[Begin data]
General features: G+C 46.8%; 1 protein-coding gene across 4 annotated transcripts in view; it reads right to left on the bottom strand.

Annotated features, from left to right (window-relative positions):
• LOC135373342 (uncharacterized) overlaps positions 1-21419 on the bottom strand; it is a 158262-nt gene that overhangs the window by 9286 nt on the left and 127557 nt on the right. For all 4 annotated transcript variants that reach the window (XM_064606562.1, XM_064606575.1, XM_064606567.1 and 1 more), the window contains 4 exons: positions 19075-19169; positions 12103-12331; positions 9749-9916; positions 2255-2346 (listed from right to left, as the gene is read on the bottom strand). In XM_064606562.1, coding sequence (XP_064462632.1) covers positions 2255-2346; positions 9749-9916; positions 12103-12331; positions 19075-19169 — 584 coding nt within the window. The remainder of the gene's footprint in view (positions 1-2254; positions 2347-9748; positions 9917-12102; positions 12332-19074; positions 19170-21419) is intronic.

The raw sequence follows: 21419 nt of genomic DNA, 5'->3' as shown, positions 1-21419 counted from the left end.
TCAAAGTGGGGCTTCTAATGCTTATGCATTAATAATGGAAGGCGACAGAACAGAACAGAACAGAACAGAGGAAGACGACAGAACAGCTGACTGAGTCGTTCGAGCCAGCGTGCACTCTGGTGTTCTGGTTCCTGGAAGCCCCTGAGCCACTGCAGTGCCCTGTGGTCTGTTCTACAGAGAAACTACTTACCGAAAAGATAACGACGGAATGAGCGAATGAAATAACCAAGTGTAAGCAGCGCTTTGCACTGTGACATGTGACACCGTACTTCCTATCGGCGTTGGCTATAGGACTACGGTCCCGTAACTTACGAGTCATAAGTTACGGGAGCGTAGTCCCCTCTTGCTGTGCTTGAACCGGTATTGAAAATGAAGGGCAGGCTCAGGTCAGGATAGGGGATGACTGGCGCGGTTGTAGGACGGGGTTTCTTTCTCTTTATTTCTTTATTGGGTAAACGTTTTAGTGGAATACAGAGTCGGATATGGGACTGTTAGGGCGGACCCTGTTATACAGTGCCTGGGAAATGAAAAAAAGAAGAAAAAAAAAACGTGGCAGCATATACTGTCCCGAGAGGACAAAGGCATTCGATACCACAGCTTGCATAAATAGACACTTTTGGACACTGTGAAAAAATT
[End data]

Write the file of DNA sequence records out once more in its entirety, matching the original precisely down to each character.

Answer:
General features: G+C 46.8%; 1 protein-coding gene across 4 annotated transcripts in view; it reads right to left on the bottom strand.

Annotated features, from left to right (window-relative positions):
• LOC135373342 (uncharacterized) overlaps positions 1-21419 on the bottom strand; it is a 158262-nt gene that overhangs the window by 9286 nt on the left and 127557 nt on the right. For all 4 annotated transcript variants that reach the window (XM_064606562.1, XM_064606575.1, XM_064606567.1 and 1 more), the window contains 4 exons: positions 19075-19169; positions 12103-12331; positions 9749-9916; positions 2255-2346 (listed from right to left, as the gene is read on the bottom strand). In XM_064606562.1, coding sequence (XP_064462632.1) covers positions 2255-2346; positions 9749-9916; positions 12103-12331; positions 19075-19169 — 584 coding nt within the window. The remainder of the gene's footprint in view (positions 1-2254; positions 2347-9748; positions 9917-12102; positions 12332-19074; positions 19170-21419) is intronic.

The raw sequence follows: 21419 nt of genomic DNA, 5'->3' as shown, positions 1-21419 counted from the left end.
TCAAAGTGGGGCTTCTAATGCTTATGCATTAATAATGGAAGGCGACAGAACAGAACAGAACAGAACAGAGGAAGACGACAGAACAGCTGACTGAGTCGTTCGAGCCAGCGTGCACTCTGGTGTTCTGGTTCCTGGAAGCCCCTGAGCCACTGCAGTGCCCTGTGGTCTGTTCTACAGAGAAACTACTTACCGAAAAGATAACGACGGAATGAGCGAATGAAATAACCAAGTGTAAGCAGCGCTTTGCACTGTGACATGTGACACCGTACTTCCTATCGGCGTTGGCTATAGGACTACGGTCCCGTAACTTACGAGTCATAAGTTACGGGAGCGTAGTCCCCTCTTGCTGTGCTTGAACCGGTATTGAAAATGAAGGGCAGGCTCAGGTCAGGATAGGGGATGACTGGCGCGGTTGTAGGACGGGGTTTCTTTCTCTTTATTTCTTTATTGGGTAAACGTTTTAGTGGAATACAGAGTCGGATATGGGACTGTTAGGGCGGACCCTGTTATACAGTGCCTGGGAAATGAAAAAAAGAAGAAAAAAAAAACGTGGCAGCATATACTGTCCCGAGAGGACAAAGGCATTCGATACCACAGCTTGCATAAATAGACACTTTTGGACACTGTGAAAAAATT